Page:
All of you out there are probably all familiar with the concept of adoption. A child is given up by his or her biological parents for whatever reason, and another family welcomes the child into the fold and raises his or her as their own. You might know somebody who was adopted (I do), or may have even been adopted yourself.
But Japan has applied its own unique twist the concept of adoption: adopting adults. In fact, most adoptions in Japan are adult adoptions. Why are adults adopting other adults?
Japanese families usually adopt adults – specifically, males – into the family for two reasons: because of males’ ability to pass on family names; and because of a male’s priority in inheritance.
All in the Family
Japan, like many cultures, passes a family name through male heirs. So when a family has only female children, that family’s name is basically at risk of disappearing. But Japan has sidestepped this problem with adult adoption.
If a woman marries a man, that woman’s family can adopt that man and he will take on that family’s name. So for instance, my relatives in Japan don’t have any male children. So, when one of my cousins got herself a husband, he took on the family name and their little boy carries on the name.
But adult adoption can also happen financial reasons. Another common reason for adult adoption is to pass on the family business to a non-biological heir.
Sometimes, the heir apparent to a business (say, the son of a Suzuki or Honda) might not look like the best businessperson in the world, but boss wants to keep the company in the family. In that case, the boss can adopt a promising executive to bring the him into the family and set him up to inherit the business. The adopted person doesn’t even necessarily have to be married into the family.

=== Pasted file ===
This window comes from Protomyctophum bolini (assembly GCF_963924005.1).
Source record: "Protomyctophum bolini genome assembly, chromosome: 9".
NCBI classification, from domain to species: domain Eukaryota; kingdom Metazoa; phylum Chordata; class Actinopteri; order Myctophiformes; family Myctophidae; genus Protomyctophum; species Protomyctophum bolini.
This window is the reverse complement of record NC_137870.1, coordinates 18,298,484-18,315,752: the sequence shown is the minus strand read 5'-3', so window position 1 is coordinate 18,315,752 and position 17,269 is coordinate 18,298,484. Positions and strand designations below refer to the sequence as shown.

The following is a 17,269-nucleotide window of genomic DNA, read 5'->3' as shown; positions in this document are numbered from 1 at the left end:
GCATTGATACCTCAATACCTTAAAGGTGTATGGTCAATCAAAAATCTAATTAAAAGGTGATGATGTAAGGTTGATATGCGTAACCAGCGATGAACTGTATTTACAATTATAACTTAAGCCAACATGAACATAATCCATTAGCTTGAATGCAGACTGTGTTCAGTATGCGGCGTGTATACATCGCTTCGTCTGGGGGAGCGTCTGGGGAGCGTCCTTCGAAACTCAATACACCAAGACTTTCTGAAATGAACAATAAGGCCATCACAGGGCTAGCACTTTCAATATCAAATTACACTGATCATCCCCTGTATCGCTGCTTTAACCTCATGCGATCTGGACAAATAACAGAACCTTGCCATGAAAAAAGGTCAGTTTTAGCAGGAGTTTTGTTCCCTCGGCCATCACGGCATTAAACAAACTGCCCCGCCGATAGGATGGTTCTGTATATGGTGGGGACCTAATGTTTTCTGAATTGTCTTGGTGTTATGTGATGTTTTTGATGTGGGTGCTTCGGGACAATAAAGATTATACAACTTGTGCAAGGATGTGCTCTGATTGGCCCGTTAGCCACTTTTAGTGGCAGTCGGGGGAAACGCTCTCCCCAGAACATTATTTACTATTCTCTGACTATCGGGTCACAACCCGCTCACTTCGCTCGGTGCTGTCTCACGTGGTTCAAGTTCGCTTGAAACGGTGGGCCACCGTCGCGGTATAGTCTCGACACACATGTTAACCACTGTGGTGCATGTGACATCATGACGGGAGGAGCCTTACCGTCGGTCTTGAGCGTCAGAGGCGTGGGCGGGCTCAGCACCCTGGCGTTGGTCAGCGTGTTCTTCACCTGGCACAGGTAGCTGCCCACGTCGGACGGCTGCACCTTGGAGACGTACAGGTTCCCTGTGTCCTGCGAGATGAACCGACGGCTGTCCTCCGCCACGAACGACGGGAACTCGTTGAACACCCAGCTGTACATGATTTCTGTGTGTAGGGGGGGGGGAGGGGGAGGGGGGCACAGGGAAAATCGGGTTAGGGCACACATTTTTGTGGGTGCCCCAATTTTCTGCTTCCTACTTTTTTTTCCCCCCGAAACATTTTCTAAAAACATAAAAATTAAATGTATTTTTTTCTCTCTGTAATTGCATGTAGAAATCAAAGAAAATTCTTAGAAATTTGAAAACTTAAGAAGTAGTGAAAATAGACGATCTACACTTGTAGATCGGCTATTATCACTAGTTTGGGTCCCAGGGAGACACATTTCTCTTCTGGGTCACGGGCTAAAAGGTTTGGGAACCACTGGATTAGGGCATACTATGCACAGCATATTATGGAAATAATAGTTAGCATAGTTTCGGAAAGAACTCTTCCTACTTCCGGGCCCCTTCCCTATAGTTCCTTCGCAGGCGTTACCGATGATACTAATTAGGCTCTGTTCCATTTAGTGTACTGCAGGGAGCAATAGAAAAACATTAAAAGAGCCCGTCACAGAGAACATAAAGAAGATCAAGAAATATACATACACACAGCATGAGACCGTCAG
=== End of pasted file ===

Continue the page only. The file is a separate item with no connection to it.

There have been studies that say that adopted heirs are often more successful in a family business than biological heirs. Researchers have noticed that biological heirs to company can bring down the company’s value and might even drive it into the ground. But with the competition of an adopted sibling, a biological heir may work harder and feel more pressured to perform well. Kind of twisted, but apparently effective.
The All-Knowing Koseki
All these issues of adoption, lineage, and inheritance can be tied back to the uniquely Japanese institution of the family registry, or koseki. The koseki is a huge part of Japanese culture, as it really shapes what the Japanese family looks like.
The koseki, which has been around in one form or another for about 1,500 years, is a basic record of a family in Japan. A family’s koseki records family member’s births, death, marriages and adoptions. So when an adult is adopted into another family, they’re added into that family’s koseki and stricken from his or her original koseki. Kind of strange to be crossed off of your own family record but as an adopted adult in Japan, that’s how it works.